Summary: It’s August 1914 in England, as Evie watches her brother, Will, and his best friend,Tom, leave to fight in the war. Everyone’s convinced that their boys will be back by Christmas time, and Evie dreams of celebrating the holiday with Will and Tom in Paris. But as months and years go by with the war raging on, Tom, Evie and others grow closer than ever through letters, telegrams, newspaper columns and more. Decades later, Tom returns to Paris to read one final letter, with his and Evie’s past history from the Great War in tow.
My Rating: 4/5 Stars
I’ve been craving books surrounding Christmas this December, and Last Christmas in Paris appealed to two of my favorite things: Christmas and historical fiction. The book centers around World War I, as Will and Tom go off to fight in the war, leaving Evie in England with her best friend, Alice. I found Last Christmas in Paris through the Reese Witherspoon Bookclub, which I am part of here on Goodreads.
I really enjoyed Last Christmas in Paris for its unique format, as the book is primarily told through letters between Tom and Evie, as well as exchanges between other characters in the novel through letters and telegrams. I liked the way that Heather Webb and Hazel Graynor were able to weave and connect multiple subplots within this format. We see Tom and Will love and struggle with life as soliders. We see Evie wish she was at the Front herself, as Alice leaves for the war herself. We see Tom try to run his father’s newspaper from the Front, which allowed me to learn about how propaganda and newspapers were influenced by the British government during WWI. I actually read A Last Christmas In Paris over the weekend I was studying for my history exam on the World Wars, so reading the book was a pretty cool way for me to prep for my final. If only my professor would’ve allowed me to cite it as historical evidence!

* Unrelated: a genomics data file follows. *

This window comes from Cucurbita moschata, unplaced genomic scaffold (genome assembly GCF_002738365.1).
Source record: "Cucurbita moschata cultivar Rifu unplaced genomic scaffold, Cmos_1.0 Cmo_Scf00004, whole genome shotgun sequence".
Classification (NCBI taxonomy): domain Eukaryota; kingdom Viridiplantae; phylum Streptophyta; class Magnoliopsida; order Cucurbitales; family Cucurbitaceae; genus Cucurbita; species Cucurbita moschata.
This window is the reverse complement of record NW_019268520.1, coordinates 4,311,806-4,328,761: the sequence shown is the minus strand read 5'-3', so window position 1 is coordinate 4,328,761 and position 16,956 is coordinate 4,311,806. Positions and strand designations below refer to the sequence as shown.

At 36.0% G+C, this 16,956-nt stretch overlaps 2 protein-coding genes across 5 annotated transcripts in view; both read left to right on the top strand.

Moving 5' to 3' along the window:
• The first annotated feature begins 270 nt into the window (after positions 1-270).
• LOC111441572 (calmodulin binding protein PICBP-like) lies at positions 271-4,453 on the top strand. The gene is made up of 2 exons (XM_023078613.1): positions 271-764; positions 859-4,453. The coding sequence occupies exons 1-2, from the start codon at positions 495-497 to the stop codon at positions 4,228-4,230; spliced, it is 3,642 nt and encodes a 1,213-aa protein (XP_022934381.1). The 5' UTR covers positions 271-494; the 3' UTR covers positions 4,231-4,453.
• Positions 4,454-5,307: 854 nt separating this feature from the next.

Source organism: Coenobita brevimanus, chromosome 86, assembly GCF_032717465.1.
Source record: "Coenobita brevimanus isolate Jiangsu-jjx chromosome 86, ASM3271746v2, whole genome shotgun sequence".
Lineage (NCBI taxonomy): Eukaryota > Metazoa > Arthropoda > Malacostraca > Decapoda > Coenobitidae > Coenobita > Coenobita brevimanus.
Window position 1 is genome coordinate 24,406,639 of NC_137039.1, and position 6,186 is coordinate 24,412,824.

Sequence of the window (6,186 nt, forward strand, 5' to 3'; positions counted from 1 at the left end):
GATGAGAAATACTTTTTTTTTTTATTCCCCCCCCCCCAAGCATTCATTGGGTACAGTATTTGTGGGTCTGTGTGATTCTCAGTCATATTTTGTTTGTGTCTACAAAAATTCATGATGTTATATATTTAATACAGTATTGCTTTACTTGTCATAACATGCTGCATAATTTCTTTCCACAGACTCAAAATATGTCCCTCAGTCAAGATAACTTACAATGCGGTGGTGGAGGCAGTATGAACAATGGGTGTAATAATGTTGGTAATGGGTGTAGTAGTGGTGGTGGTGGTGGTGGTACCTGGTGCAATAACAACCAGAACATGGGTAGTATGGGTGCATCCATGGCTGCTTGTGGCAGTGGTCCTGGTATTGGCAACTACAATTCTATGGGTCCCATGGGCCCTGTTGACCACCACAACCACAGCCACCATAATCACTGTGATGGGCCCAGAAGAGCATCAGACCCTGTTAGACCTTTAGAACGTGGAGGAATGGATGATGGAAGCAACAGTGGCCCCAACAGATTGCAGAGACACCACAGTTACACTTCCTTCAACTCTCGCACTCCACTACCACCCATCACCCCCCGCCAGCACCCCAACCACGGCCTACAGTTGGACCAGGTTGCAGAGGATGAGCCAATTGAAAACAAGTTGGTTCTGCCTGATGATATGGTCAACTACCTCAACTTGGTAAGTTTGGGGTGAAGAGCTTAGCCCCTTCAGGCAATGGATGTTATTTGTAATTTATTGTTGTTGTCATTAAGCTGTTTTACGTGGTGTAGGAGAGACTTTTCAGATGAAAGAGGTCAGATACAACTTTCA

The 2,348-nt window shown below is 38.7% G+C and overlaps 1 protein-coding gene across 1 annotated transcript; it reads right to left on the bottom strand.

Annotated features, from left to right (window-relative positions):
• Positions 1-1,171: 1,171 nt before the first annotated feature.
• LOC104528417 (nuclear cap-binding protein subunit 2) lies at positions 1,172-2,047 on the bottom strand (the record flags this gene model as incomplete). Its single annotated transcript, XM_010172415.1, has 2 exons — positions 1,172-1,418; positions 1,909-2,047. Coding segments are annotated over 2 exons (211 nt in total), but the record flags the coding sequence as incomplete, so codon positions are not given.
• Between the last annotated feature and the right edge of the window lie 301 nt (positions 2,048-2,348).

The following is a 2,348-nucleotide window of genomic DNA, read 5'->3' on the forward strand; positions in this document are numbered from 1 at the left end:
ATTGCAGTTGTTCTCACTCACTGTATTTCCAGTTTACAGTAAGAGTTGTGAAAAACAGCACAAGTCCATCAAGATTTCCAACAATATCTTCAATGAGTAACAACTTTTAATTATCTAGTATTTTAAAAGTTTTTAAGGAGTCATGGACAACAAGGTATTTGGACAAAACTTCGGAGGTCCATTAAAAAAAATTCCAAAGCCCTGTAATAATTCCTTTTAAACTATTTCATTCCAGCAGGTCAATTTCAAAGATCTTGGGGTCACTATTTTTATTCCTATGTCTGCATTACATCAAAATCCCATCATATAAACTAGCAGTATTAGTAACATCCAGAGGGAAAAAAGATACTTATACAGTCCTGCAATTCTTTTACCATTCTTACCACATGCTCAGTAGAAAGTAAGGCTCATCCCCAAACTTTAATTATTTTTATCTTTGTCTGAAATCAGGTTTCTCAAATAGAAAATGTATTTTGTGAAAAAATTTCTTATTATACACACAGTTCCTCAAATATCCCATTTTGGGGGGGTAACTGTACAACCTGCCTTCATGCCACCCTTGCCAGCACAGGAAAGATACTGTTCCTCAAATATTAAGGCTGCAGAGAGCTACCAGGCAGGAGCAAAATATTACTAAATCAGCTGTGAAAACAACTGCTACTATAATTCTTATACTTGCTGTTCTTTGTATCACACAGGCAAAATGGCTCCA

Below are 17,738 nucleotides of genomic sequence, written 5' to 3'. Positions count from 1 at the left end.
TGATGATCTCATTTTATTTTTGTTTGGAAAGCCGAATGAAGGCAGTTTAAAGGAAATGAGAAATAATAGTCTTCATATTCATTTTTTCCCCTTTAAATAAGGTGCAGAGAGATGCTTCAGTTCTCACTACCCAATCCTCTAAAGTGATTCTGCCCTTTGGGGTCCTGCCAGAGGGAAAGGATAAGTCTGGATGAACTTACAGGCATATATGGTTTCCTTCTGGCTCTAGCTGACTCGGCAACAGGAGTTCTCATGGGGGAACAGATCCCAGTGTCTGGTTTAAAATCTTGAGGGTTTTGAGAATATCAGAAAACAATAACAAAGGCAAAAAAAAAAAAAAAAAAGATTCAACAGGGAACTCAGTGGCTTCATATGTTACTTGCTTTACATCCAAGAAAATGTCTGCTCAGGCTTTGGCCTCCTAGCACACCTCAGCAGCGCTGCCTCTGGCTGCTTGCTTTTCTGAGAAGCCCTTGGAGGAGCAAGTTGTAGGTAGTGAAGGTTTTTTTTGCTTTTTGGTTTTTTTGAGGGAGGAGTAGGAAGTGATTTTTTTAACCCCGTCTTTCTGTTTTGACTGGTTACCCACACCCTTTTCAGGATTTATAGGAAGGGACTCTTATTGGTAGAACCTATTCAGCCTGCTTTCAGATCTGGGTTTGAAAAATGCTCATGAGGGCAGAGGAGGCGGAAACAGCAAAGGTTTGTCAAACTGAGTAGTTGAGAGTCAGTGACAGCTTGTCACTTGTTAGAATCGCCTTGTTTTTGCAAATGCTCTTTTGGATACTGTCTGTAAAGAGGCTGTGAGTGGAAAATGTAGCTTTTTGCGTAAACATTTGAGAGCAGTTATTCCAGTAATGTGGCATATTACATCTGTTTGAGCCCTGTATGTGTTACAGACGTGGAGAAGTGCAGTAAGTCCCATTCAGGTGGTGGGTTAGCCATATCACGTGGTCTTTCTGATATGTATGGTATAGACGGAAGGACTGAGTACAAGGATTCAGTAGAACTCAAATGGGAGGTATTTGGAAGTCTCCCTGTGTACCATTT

So how Christmas-y is Last Christmas in Paris?
On a scale from 1 to 10, I say that Last Christmas in Paris gets a 7 for being Christmas-y. The novel is spilt into 4 parts, which each part designating a year of the war, and before we dive into the letters, we see Tom celebrating Christmas in Paris 50 years after the war has ended. I really liked these narrative sections from Tom because they were quite festive, and they helped glue what we were learning in the letters together. Throughout the letters, we do have the characters talking about Christmas, but more so when the holiday is approaching. I think the book would have had a larger emphasis on Christmas if the book only focused on one year of the war, with Tom and Evie wishing to reunite for the holiday
Overall, I enjoyed Last Christmas in Paris for its unique story on World War I. It took me a little while to get into the format and writing style, but as I mentioned before, I liked how the subplots were able to contribute to the overall plot of the novel (sorry, no spoilers for you!). I didn’t necessarily love Last Christmas in Paris because there were times that the story did drag a bit, and it’s not necessarily a book that will stick with me for a long time—I’ll most likely remember as a quick, historical fiction read on World War I.
Have you read Last Christmas in Paris? Share in the comments!